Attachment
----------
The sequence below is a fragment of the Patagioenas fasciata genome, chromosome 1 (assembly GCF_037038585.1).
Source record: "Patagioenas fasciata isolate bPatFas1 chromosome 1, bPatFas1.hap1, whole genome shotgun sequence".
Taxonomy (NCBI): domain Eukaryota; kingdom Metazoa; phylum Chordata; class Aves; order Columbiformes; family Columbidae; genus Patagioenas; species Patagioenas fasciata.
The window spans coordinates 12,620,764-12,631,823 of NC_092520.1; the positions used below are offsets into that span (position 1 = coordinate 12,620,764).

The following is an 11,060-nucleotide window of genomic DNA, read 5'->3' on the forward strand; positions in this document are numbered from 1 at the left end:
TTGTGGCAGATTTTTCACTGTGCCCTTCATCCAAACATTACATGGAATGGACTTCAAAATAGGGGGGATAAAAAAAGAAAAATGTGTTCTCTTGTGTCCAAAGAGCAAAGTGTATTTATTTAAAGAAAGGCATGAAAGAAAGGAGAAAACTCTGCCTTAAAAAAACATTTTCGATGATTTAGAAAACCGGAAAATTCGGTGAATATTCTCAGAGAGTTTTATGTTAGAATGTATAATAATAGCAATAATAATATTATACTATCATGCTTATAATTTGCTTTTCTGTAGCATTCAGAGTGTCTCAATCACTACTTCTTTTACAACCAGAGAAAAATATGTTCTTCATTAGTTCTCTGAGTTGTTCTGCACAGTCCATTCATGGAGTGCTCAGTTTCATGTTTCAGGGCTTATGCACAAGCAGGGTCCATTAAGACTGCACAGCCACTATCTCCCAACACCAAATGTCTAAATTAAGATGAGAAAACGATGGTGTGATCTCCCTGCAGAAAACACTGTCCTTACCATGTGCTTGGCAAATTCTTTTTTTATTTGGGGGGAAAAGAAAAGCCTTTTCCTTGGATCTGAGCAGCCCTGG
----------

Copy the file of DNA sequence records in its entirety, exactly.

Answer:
The sequence below is a fragment of the Patagioenas fasciata genome, chromosome 1 (assembly GCF_037038585.1).
Source record: "Patagioenas fasciata isolate bPatFas1 chromosome 1, bPatFas1.hap1, whole genome shotgun sequence".
Taxonomy (NCBI): domain Eukaryota; kingdom Metazoa; phylum Chordata; class Aves; order Columbiformes; family Columbidae; genus Patagioenas; species Patagioenas fasciata.
The window spans coordinates 12,620,764-12,631,823 of NC_092520.1; the positions used below are offsets into that span (position 1 = coordinate 12,620,764).

The following is an 11,060-nucleotide window of genomic DNA, read 5'->3' on the forward strand; positions in this document are numbered from 1 at the left end:
TTGTGGCAGATTTTTCACTGTGCCCTTCATCCAAACATTACATGGAATGGACTTCAAAATAGGGGGGATAAAAAAAGAAAAATGTGTTCTCTTGTGTCCAAAGAGCAAAGTGTATTTATTTAAAGAAAGGCATGAAAGAAAGGAGAAAACTCTGCCTTAAAAAAACATTTTCGATGATTTAGAAAACCGGAAAATTCGGTGAATATTCTCAGAGAGTTTTATGTTAGAATGTATAATAATAGCAATAATAATATTATACTATCATGCTTATAATTTGCTTTTCTGTAGCATTCAGAGTGTCTCAATCACTACTTCTTTTACAACCAGAGAAAAATATGTTCTTCATTAGTTCTCTGAGTTGTTCTGCACAGTCCATTCATGGAGTGCTCAGTTTCATGTTTCAGGGCTTATGCACAAGCAGGGTCCATTAAGACTGCACAGCCACTATCTCCCAACACCAAATGTCTAAATTAAGATGAGAAAACGATGGTGTGATCTCCCTGCAGAAAACACTGTCCTTACCATGTGCTTGGCAAATTCTTTTTTTATTTGGGGGGAAAAGAAAAGCCTTTTCCTTGGATCTGAGCAGCCCTGG